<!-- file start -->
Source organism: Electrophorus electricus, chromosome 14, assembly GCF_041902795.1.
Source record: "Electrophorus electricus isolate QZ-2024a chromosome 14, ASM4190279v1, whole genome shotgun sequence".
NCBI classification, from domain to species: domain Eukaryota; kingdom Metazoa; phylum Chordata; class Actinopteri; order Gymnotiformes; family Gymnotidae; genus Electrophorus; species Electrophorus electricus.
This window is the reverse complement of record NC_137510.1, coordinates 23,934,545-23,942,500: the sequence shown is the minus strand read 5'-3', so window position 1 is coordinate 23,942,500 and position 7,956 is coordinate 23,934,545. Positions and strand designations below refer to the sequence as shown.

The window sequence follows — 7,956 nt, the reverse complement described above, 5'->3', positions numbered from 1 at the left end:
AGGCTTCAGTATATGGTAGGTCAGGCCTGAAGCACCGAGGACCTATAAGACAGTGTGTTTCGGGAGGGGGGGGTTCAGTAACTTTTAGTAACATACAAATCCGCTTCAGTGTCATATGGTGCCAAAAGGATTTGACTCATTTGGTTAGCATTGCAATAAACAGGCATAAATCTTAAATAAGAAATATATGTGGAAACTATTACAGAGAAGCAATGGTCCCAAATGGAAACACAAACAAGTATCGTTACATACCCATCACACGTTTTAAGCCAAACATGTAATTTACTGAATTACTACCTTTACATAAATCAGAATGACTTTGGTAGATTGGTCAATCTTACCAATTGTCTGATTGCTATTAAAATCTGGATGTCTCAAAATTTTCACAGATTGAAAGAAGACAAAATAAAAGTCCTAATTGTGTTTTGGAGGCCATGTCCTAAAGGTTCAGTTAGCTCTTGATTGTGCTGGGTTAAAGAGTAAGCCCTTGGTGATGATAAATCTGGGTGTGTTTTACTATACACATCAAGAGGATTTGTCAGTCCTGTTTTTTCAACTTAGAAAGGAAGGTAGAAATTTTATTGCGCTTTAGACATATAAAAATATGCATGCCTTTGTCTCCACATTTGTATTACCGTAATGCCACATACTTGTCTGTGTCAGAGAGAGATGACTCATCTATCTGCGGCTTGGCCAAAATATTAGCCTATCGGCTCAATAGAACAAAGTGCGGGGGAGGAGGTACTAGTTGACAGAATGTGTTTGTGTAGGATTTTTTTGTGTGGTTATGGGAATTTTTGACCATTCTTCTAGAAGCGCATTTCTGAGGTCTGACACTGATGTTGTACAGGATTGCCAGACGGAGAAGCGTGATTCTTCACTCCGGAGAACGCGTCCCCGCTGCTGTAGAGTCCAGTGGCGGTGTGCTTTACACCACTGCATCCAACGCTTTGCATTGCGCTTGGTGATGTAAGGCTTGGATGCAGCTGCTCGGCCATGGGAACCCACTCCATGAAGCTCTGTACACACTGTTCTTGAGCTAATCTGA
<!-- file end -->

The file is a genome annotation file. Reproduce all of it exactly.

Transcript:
Source organism: Electrophorus electricus, chromosome 14, assembly GCF_041902795.1.
Source record: "Electrophorus electricus isolate QZ-2024a chromosome 14, ASM4190279v1, whole genome shotgun sequence".
NCBI classification, from domain to species: domain Eukaryota; kingdom Metazoa; phylum Chordata; class Actinopteri; order Gymnotiformes; family Gymnotidae; genus Electrophorus; species Electrophorus electricus.
This window is the reverse complement of record NC_137510.1, coordinates 23,934,545-23,942,500: the sequence shown is the minus strand read 5'-3', so window position 1 is coordinate 23,942,500 and position 7,956 is coordinate 23,934,545. Positions and strand designations below refer to the sequence as shown.

The window sequence follows — 7,956 nt, the reverse complement described above, 5'->3', positions numbered from 1 at the left end:
AGGCTTCAGTATATGGTAGGTCAGGCCTGAAGCACCGAGGACCTATAAGACAGTGTGTTTCGGGAGGGGGGGGTTCAGTAACTTTTAGTAACATACAAATCCGCTTCAGTGTCATATGGTGCCAAAAGGATTTGACTCATTTGGTTAGCATTGCAATAAACAGGCATAAATCTTAAATAAGAAATATATGTGGAAACTATTACAGAGAAGCAATGGTCCCAAATGGAAACACAAACAAGTATCGTTACATACCCATCACACGTTTTAAGCCAAACATGTAATTTACTGAATTACTACCTTTACATAAATCAGAATGACTTTGGTAGATTGGTCAATCTTACCAATTGTCTGATTGCTATTAAAATCTGGATGTCTCAAAATTTTCACAGATTGAAAGAAGACAAAATAAAAGTCCTAATTGTGTTTTGGAGGCCATGTCCTAAAGGTTCAGTTAGCTCTTGATTGTGCTGGGTTAAAGAGTAAGCCCTTGGTGATGATAAATCTGGGTGTGTTTTACTATACACATCAAGAGGATTTGTCAGTCCTGTTTTTTCAACTTAGAAAGGAAGGTAGAAATTTTATTGCGCTTTAGACATATAAAAATATGCATGCCTTTGTCTCCACATTTGTATTACCGTAATGCCACATACTTGTCTGTGTCAGAGAGAGATGACTCATCTATCTGCGGCTTGGCCAAAATATTAGCCTATCGGCTCAATAGAACAAAGTGCGGGGGAGGAGGTACTAGTTGACAGAATGTGTTTGTGTAGGATTTTTTTGTGTGGTTATGGGAATTTTTGACCATTCTTCTAGAAGCGCATTTCTGAGGTCTGACACTGATGTTGTACAGGATTGCCAGACGGAGAAGCGTGATTCTTCACTCCGGAGAACGCGTCCCCGCTGCTGTAGAGTCCAGTGGCGGTGTGCTTTACACCACTGCATCCAACGCTTTGCATTGCGCTTGGTGATGTAAGGCTTGGATGCAGCTGCTCGGCCATGGGAACCCACTCCATGAAGCTCTGTACACACTGTTCTTGAGCTAATCTGA